Were we wrong to embrace the BRICs?

David Bullard says that while the BRIC nations are stumbling, the USA is on the rise again

I flew down to Cape Town last weekend to MC the Maserati Charity Yacht Regatta. One of the "perks" was that I would be on one of the racing yachts on Saturday afternoon and would then morph from waterproofs to dinner suit and flawlessly conduct the evening' gala dinner. The only possible fly in the ointment as far as I could see was chronic seasickness.

Having lived in land- locked Joburg for the past 32 years I haven't had much opportunity to hang off the side of a yacht with my derriere dragging in the water. I've sailed on cruise liners on very stormy waters in the Bay of Biscay and managed to make it to breakfast when even the waiters were looking a little bit green, but I didn't think this was a cast iron guarantee that I wouldn't be violently ill on what would presumably be grey and choppy Cape winter seas.

So I was delighted when I arrived at the Royal Cape Yacht Club on Saturday to sunny skies and calm seas. So calm in fact that Sea Oyster, the catamaran that was hosting team Maserati  and me, had to use engine power to get back to land. Despite this we came first in our class; not difficult considering we were the only multi-hulled vessel in the race.

My flight out of Cape Town on Sunday morning coincided with the arrival of an aircraft with the words "United States of America" on the side. Yes indeed, the US President was landing at a bog standard airport. Apparently he couldn't land, Gupta style, at one of our key point military airbases because the runways are too short. How's that for bad planning?

It was a typically understated affair with fleets of bullet proof limos parked on the tarmac (no jostling at the baggage carousel for the Obamas) and lots of men in sun glasses with curly bits of wire going into their ears. Four military cargo planes were parked in a row, presumably to fly the whole travelling circus out again when the show is over.

I'm not quite sure why Barack Obama came here, other than to sample the superb Cape Town winter weather. The ruling party has made its anti American views known over the years and cabinet ministers have regularly thumbed their noses at the UK and the US.  Quite what is in it for the US or SA is uncertain but I suppose we should feel deeply honoured that an educated black president with not a hint of scandal attached to his name should be prepared to converse with an uneducated black president mired in controversy. That's politics for you.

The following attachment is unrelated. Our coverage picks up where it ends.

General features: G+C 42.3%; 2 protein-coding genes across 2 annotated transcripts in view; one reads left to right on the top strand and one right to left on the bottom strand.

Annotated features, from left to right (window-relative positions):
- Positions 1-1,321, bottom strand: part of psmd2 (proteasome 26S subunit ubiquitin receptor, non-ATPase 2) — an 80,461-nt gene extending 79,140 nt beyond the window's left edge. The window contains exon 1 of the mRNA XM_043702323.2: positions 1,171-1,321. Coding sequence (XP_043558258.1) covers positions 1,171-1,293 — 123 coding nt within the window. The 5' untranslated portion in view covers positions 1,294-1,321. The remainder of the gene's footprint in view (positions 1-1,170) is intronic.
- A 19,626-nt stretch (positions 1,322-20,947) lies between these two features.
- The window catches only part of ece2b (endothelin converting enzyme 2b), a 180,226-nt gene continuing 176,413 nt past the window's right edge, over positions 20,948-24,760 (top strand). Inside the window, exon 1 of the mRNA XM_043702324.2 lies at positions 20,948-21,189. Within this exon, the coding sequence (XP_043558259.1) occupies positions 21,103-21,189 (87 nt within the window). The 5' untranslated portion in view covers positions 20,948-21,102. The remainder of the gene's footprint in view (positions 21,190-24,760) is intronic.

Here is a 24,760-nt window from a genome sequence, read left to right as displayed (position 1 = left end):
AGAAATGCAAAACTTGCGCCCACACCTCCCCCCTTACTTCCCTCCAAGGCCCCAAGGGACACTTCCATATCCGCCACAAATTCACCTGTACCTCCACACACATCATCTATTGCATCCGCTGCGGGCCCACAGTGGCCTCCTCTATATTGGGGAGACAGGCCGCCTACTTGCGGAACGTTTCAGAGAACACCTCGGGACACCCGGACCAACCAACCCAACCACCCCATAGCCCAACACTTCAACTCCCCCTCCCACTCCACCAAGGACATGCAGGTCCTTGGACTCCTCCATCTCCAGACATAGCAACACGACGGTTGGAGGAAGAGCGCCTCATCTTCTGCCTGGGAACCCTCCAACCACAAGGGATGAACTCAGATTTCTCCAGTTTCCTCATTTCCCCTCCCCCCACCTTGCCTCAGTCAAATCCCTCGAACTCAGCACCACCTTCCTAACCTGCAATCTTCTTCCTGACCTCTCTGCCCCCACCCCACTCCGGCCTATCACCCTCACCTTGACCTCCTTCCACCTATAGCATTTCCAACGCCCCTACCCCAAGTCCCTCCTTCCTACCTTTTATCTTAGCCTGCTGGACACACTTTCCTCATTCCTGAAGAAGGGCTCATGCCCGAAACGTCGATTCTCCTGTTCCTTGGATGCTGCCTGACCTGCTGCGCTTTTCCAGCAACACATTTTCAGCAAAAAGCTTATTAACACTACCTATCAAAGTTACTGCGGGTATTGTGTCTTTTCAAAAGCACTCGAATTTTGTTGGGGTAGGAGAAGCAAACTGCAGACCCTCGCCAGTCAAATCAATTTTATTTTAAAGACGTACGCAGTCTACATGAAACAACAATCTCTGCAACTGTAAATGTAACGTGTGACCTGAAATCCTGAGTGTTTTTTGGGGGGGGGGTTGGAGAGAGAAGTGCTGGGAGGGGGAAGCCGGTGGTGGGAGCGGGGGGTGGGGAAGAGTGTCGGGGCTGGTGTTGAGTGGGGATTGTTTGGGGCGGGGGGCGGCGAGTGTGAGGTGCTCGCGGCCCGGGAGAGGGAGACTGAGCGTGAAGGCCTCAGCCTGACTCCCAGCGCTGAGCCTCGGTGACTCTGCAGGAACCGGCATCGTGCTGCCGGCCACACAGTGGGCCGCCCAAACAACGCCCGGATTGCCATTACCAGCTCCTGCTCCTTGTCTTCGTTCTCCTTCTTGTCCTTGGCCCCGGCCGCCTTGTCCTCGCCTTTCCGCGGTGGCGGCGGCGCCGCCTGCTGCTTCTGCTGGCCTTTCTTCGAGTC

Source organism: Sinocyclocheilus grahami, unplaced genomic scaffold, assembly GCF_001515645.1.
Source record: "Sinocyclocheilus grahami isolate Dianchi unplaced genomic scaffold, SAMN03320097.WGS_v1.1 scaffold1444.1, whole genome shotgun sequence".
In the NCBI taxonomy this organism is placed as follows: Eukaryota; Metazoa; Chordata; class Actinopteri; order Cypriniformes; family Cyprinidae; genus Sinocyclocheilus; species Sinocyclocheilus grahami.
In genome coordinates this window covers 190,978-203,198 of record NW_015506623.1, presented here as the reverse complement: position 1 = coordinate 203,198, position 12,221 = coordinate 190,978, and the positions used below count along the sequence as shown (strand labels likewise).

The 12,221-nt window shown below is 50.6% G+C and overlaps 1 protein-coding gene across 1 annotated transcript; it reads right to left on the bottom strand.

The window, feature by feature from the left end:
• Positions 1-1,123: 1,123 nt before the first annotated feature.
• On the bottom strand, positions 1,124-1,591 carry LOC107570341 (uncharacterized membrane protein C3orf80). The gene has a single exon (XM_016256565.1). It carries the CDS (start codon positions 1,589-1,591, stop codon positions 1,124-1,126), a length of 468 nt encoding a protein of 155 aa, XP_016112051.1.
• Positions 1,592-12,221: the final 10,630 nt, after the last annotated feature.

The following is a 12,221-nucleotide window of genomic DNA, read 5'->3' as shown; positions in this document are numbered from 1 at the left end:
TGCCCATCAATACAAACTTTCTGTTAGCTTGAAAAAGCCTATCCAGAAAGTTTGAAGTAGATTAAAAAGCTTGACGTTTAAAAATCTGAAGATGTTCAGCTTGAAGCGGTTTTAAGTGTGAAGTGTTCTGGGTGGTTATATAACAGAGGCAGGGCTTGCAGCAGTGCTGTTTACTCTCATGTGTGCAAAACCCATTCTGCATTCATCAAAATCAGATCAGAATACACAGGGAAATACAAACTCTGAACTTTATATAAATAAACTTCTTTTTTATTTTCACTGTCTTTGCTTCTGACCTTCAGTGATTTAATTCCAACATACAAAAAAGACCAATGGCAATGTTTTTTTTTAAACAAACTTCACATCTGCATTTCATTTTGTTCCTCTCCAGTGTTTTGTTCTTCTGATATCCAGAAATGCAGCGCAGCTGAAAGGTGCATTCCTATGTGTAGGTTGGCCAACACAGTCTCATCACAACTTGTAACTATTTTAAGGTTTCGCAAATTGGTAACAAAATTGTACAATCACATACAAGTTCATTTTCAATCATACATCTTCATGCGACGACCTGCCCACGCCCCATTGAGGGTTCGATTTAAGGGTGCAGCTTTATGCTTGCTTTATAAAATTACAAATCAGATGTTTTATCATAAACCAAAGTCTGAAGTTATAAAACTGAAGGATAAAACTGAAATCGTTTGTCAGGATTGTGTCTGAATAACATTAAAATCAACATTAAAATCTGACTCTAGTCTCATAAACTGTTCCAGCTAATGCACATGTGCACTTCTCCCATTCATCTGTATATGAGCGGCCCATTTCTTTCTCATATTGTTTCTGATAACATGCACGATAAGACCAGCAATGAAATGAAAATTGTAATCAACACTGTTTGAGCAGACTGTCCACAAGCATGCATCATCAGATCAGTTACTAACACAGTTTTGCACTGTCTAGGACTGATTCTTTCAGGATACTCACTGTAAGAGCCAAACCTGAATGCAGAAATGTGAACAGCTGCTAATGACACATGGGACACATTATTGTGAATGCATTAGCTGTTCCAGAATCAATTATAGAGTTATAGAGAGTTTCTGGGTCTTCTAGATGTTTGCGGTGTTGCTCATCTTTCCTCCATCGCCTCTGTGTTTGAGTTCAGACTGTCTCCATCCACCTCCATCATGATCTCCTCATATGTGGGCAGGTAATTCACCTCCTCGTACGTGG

What did occur to me during Obama's visit was the thought that maybe we have backed the wrong horse with our BRICS association. Things are not going quite as well with the BRICS as many had hoped and, perversely, things are going much better with the US of A than anyone could have ever imagined. Daniel W. Drezner made some very good points in an article in last week's Spectator (The return of America).

He makes the point that, unlike the UK, the US is now free of bailed out banks, having sold them at a tidy $25 billion profit. Contrast this with the UK's lack of success. As Drezner puts it, "Britain looks like it will be saddled with zombie banks for another decade".

While US government debt is still breathtakingly high (around 17 trillion dollars) and rising, American households and companies have been reducing their indebtedness.  The debt to income ratio of US households has fallen from a pre crisis 137% to 116%; lower that European household indebtedness. The equivalent figure for the UK is 160%.

American manufacturing is also doing well for the simple reason that US energy costs have plunged. The Americans have enthusiastically gone ahead with hydraulic fracturing (fracking) with the result that gas prices are a third of those charged in Europe. Small wonder then that companies like the Austrian steelmaker Voestalpine have announced that they will build a $550mln plant in Texas, having rejected 16 other potential global sites. US labour may not be the cheapest in the world but the promise of cheap energy obviously negates that.

It's already old news that that by 2020 the US could topple Saudi Arabia to become the world's largest oil producer and some pundits predict that by 2030 the US could become self sufficient in energy. While other governments dilly dally about fracking because it might upset the environmentalists the US has taken the view that all that stuff underground is the best way to improve the lives of those overground.

Five years ago there were plenty of "experts writing off America and confidently claiming that US world influence would diminish and that the new game in town was the BRIC alliance of Brazil, Russia, India and China. But as the song says, "it aint necessarily so". 

Brazil's problems go far deeper than an objection to so much money being spent to stage the World Cup in 2014. Russia's energy boom is at an end and China could be heading for its own credit crunch having created a property bubble. It's also unlikely that China will remain a source of cheap labour as Chinese workers see the prosperity springing up around them and demand higher wages and better working conditions.

As far as South Africa is concerned, we need to be open for trade with anyone. We are too insignificant to be calling the shots and deciding who to deal with. Of course, it would help if we could ditch the economic saboteurs within the cabinet but that's not going to happen any time soon. What would be great though would be some indication that the current government have an economic plan for the country's future. But maybe we'll have to leave that to Kenny Kunene and Julius Malema.

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